A society must be grounded on the basis of good order and social stability. This means that a balance must be struck. When government becomes too centralized, or when capital is so displaced that local communities are no longer self-sufficient then something has gone terribly wrong. The order of things has been replaced with the drive to gather wealth into the hands of the few in the name of economic liberty. More to the point, the gathering of wealth has replaced the necessity of civil order, and the one definition of liberty has replaced the other. No civilization has survived the loss of its middle class. This has long been the fatal flaw of socialism, which “levels” society by obliterating the middle class and the upper class in favor of the totalitarian state and the “worker” class it supposedly represents. It could as easily be the fatal flaw of capitalism, as the middle class is usurped and the low-paid service worker class grows larger and poorer.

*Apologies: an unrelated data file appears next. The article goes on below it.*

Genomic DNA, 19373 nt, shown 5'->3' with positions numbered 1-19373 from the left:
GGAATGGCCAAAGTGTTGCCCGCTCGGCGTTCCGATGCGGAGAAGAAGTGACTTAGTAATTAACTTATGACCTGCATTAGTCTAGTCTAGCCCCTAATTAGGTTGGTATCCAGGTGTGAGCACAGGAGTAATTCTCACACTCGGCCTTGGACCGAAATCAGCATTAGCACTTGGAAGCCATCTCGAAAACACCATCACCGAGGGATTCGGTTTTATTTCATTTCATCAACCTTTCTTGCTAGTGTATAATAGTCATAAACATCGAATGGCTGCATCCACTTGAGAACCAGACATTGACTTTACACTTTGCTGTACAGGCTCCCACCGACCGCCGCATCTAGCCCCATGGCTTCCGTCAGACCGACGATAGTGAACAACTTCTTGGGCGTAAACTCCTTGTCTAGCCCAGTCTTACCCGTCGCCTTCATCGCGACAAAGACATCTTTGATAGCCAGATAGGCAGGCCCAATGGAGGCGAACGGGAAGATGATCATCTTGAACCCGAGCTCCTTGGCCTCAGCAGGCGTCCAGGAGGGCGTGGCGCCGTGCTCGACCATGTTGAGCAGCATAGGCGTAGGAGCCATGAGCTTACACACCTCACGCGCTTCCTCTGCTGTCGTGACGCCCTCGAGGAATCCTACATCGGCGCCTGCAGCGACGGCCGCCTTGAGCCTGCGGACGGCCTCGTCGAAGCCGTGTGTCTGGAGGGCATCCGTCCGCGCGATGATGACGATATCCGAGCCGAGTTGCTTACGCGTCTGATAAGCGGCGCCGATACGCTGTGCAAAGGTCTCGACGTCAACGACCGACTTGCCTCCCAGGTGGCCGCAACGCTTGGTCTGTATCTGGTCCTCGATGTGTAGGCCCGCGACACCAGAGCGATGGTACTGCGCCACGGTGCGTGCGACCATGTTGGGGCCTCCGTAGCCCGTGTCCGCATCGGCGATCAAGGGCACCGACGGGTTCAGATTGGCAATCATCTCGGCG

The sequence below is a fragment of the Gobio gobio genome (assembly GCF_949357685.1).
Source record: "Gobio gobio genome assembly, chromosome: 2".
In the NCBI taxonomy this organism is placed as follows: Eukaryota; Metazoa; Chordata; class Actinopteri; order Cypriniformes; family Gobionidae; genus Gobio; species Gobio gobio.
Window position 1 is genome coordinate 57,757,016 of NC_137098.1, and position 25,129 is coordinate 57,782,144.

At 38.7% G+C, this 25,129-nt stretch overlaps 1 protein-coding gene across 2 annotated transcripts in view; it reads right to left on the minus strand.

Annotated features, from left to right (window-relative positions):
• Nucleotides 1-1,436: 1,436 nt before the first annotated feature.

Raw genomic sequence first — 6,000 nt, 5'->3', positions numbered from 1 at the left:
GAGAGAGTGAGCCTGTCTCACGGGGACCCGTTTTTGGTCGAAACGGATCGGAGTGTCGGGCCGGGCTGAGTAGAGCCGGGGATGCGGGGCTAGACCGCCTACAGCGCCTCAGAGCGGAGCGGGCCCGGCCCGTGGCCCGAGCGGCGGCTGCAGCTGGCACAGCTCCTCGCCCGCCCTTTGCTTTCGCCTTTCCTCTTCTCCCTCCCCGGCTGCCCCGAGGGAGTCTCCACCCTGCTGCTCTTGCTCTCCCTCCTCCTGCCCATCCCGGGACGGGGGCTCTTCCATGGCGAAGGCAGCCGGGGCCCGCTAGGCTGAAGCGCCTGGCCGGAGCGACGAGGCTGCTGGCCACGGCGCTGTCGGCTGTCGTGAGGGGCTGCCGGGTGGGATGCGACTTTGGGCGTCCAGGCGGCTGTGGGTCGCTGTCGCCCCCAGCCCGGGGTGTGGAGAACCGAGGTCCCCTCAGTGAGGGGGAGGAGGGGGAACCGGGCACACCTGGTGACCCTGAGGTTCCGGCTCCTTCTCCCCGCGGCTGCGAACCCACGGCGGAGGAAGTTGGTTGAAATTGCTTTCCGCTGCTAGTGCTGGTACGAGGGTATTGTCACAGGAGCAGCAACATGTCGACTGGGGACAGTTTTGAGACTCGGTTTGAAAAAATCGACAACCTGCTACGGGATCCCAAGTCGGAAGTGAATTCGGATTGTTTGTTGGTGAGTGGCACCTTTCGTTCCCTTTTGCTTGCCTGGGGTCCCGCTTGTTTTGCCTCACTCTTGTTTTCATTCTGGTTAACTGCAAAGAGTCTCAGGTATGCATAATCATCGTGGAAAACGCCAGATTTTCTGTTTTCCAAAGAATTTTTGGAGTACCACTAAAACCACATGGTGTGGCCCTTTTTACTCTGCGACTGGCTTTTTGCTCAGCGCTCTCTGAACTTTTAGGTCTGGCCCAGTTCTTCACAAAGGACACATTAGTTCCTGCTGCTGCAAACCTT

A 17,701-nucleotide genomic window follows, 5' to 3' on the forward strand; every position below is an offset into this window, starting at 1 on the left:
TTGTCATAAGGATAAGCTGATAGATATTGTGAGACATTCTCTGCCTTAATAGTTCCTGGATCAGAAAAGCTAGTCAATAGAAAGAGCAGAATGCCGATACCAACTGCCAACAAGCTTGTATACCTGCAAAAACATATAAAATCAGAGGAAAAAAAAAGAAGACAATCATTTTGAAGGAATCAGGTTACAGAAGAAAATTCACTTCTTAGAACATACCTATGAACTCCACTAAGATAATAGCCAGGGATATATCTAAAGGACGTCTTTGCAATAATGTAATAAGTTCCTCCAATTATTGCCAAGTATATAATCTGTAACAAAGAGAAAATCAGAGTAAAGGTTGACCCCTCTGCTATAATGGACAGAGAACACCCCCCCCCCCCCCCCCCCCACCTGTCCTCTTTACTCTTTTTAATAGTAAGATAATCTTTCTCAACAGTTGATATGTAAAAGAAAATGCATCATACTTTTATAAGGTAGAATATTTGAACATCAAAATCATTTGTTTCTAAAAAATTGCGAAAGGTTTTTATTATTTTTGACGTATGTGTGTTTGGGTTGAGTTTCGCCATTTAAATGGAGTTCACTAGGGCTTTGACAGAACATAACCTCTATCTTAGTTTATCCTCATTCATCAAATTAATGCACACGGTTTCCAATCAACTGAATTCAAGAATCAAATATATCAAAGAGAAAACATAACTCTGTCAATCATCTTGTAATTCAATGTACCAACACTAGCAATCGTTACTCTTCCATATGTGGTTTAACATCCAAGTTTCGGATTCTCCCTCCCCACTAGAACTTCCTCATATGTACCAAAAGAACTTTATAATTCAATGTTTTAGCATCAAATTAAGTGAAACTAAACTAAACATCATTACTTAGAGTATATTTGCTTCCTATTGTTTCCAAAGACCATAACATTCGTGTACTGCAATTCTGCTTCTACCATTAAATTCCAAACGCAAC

So perhaps the best way to keep the thieves out is a third way.
As Robert Moynihan notes:
While socialism allows no individuals to own productive property (it all being under state, community, or workers’ control), and capitalism allows only a few to own it, distributism seeks to ensure that most people will become owners of productive property.